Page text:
When the twenty-seven minutes are up, you should stop working on the paragraph and take a break for three minutes. You will soon discover whether a three minute break is enough. There is no shame in organizing your process into 26 minute sessions plus 4-minute breaks, or 25 + 5. Whatever works for you. As long as the break isn't so long that your prose gets cold. After the break, you continue with the next thing you've got planned for that day. That may be writing another paragraph, or it may be some reading or analysis to prepare for tomorrow's writing sessions, or it may be something completely unrelated to what you're writing. The important thing is to have some specific task to move on to. The writing of this particular paragraph is, in any case, over now. Don't leave yourself an opening to keep struggling with it. You'll have a chance to work on it again further down the road.
If the next thing happens to be writing another paragraph, start, as I suggested on Monday, by typing out the key sentence. Notice that this means that the next thing you're writing has a very clear focus, and this sequence of shifts of focus is something you were aware of the night before.*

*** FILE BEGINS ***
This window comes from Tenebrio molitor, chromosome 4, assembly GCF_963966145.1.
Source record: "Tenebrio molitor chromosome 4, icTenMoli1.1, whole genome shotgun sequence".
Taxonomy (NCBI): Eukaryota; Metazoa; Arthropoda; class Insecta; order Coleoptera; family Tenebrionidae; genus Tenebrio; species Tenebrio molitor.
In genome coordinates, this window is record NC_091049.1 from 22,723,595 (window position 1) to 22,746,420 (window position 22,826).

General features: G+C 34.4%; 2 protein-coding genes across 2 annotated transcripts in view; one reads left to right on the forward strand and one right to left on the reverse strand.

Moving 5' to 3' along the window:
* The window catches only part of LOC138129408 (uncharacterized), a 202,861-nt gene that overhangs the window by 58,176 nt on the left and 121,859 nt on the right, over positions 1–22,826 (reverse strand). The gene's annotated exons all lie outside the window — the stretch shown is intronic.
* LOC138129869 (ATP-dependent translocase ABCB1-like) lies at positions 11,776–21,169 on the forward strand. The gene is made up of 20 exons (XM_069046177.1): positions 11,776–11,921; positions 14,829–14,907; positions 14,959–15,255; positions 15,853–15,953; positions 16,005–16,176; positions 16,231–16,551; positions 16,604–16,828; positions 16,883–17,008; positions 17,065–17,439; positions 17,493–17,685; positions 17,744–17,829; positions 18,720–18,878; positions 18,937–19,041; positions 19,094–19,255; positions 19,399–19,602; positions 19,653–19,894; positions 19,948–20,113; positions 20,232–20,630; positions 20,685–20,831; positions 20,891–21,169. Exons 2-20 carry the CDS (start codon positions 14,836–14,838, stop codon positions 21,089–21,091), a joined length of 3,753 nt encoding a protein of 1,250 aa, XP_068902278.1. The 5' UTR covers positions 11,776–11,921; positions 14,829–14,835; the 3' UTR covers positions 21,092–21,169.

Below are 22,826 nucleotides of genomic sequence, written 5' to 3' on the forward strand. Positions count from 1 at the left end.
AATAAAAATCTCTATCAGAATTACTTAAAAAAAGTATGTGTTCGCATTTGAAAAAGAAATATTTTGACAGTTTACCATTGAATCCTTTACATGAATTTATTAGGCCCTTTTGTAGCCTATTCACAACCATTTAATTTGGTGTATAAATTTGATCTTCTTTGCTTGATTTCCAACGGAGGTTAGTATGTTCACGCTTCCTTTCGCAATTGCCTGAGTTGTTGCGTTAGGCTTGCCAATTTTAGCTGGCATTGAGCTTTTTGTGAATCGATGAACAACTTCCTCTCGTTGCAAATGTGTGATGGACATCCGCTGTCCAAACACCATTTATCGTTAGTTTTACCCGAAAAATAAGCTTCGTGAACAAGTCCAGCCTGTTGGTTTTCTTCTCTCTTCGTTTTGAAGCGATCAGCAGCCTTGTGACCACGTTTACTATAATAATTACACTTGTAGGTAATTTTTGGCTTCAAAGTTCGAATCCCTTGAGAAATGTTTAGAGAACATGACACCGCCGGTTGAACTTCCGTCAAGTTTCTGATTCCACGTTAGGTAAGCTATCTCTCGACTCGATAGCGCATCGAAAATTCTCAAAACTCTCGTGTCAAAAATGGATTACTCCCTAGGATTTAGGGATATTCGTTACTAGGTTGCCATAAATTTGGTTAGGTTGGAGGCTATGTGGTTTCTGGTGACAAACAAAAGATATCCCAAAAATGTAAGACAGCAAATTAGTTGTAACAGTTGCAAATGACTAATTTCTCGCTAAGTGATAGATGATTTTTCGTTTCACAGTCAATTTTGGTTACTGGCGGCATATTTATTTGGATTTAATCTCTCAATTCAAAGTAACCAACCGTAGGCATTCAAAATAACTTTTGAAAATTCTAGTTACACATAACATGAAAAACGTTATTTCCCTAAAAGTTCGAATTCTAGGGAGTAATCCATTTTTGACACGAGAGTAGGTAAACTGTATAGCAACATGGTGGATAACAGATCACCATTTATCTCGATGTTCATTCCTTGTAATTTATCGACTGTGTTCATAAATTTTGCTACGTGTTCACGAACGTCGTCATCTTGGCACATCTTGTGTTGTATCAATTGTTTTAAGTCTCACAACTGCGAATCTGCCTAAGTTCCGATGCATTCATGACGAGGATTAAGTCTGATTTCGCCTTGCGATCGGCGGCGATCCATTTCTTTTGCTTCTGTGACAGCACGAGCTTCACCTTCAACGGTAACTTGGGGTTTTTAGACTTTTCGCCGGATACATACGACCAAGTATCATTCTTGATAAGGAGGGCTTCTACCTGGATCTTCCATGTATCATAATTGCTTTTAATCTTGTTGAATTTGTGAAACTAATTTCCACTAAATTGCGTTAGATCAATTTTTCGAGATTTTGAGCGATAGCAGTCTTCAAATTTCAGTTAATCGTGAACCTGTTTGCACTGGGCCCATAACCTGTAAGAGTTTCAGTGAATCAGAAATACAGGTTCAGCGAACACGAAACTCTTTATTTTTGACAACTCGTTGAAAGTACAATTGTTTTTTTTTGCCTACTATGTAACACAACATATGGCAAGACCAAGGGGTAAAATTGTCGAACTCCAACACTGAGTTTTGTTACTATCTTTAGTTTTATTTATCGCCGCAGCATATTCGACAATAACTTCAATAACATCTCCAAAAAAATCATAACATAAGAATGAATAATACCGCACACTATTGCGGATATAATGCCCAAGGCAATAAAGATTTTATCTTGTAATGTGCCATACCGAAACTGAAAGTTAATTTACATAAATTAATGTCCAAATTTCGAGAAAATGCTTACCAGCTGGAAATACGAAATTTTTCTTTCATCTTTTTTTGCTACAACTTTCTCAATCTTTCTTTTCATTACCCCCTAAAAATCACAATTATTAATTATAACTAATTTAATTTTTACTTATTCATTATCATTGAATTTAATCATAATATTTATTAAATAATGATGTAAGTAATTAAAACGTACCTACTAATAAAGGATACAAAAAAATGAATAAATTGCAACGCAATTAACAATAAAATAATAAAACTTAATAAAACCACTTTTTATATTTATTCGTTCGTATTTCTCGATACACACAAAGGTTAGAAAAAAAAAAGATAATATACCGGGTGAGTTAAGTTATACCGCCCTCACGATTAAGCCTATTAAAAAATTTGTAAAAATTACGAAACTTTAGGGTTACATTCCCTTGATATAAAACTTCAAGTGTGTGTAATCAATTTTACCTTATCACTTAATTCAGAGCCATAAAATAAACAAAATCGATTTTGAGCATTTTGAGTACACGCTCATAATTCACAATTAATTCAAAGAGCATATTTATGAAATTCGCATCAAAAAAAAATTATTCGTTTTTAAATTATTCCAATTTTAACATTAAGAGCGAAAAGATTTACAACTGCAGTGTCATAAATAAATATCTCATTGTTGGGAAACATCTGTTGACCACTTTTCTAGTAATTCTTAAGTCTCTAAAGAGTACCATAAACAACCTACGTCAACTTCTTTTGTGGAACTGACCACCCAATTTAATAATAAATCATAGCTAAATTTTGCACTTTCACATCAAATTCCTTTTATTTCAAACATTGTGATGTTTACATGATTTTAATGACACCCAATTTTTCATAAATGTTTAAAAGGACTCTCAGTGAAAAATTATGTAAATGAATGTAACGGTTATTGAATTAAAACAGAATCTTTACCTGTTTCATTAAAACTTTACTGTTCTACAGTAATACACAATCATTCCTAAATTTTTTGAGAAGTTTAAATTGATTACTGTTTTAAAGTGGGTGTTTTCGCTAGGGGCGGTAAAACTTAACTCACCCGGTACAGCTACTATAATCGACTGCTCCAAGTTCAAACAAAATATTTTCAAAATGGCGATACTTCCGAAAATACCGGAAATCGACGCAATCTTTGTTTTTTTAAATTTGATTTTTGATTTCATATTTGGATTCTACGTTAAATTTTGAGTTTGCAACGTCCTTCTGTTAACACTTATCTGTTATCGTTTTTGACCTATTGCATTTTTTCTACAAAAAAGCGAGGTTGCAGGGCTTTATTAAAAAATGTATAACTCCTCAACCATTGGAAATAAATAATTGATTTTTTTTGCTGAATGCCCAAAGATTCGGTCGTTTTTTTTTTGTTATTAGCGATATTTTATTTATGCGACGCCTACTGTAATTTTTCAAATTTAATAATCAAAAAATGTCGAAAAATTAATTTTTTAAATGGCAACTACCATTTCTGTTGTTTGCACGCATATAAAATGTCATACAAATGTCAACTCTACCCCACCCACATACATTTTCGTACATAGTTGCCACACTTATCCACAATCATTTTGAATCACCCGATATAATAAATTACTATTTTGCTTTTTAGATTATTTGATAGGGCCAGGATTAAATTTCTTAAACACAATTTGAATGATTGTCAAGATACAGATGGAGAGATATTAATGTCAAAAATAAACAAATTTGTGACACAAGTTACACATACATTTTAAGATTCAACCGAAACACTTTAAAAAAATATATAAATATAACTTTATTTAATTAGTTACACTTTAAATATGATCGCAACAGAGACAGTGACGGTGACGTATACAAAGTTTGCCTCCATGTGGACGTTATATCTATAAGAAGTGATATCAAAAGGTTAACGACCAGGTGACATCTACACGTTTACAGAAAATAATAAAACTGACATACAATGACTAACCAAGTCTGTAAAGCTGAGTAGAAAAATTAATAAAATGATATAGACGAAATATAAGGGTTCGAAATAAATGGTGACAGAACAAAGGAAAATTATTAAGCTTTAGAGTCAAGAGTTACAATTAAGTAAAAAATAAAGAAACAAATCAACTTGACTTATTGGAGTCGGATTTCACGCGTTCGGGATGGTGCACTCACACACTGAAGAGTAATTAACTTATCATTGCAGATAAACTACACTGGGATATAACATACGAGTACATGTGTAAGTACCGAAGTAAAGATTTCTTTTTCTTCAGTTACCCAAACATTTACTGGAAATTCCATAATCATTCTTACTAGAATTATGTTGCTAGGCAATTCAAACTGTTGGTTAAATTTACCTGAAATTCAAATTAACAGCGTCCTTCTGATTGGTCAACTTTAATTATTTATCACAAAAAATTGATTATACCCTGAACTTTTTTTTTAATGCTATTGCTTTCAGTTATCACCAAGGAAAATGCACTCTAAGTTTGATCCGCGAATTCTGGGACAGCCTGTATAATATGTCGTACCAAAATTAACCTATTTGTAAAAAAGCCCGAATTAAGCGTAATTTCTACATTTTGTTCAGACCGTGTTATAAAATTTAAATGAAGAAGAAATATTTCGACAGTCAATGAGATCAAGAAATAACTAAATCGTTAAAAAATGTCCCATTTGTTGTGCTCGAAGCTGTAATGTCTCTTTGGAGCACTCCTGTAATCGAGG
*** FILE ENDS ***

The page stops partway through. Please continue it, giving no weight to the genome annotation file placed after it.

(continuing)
People are different and their writing processes may benefit from different ways of working through their material. Imagine three writers who have each set aside ten hours, two hours a day, in a given week. That means they will each write 20 paragraphs in all, 4 paragraphs a day. That's half a paper. Now, Writer A may write the introduction and the first paragraph of the conclusion on Monday, then the first paragraph of the background, theory, methods, and analysis section on Tuesday. Then the second paragraph of each of these sections on Wednesday, until there are four paragraphs in each section by the end of Friday's writing. Writer B, by contrast, may write four paragraphs for each section in a row. Writer C, finally, might write the three paragraphs of the introduction and the first paragraph of the background on Monday, continuing with the remaining four paragraphs of the background on Tuesday, and the first four paragraphs of theory on Wednesday. By the end of the week, Writer C has written the first 20 paragraphs of the paper in sequence. Whatever works.
*I should perhaps clarify that many writers prefer to establish this awareness immediately after their writing is finished for the day. Others like to reflect on tomorrow's writing tasks before they leave the office in the afternoon. Some do it in the evenings, after closing the book they're reading. And some, finally, glance at the key sentences for the morning to come just before they put their head on the pillow and go to sleep. Whatever works. What I mean is that you should know what you're writing tomorrow at the latest before you go to sleep.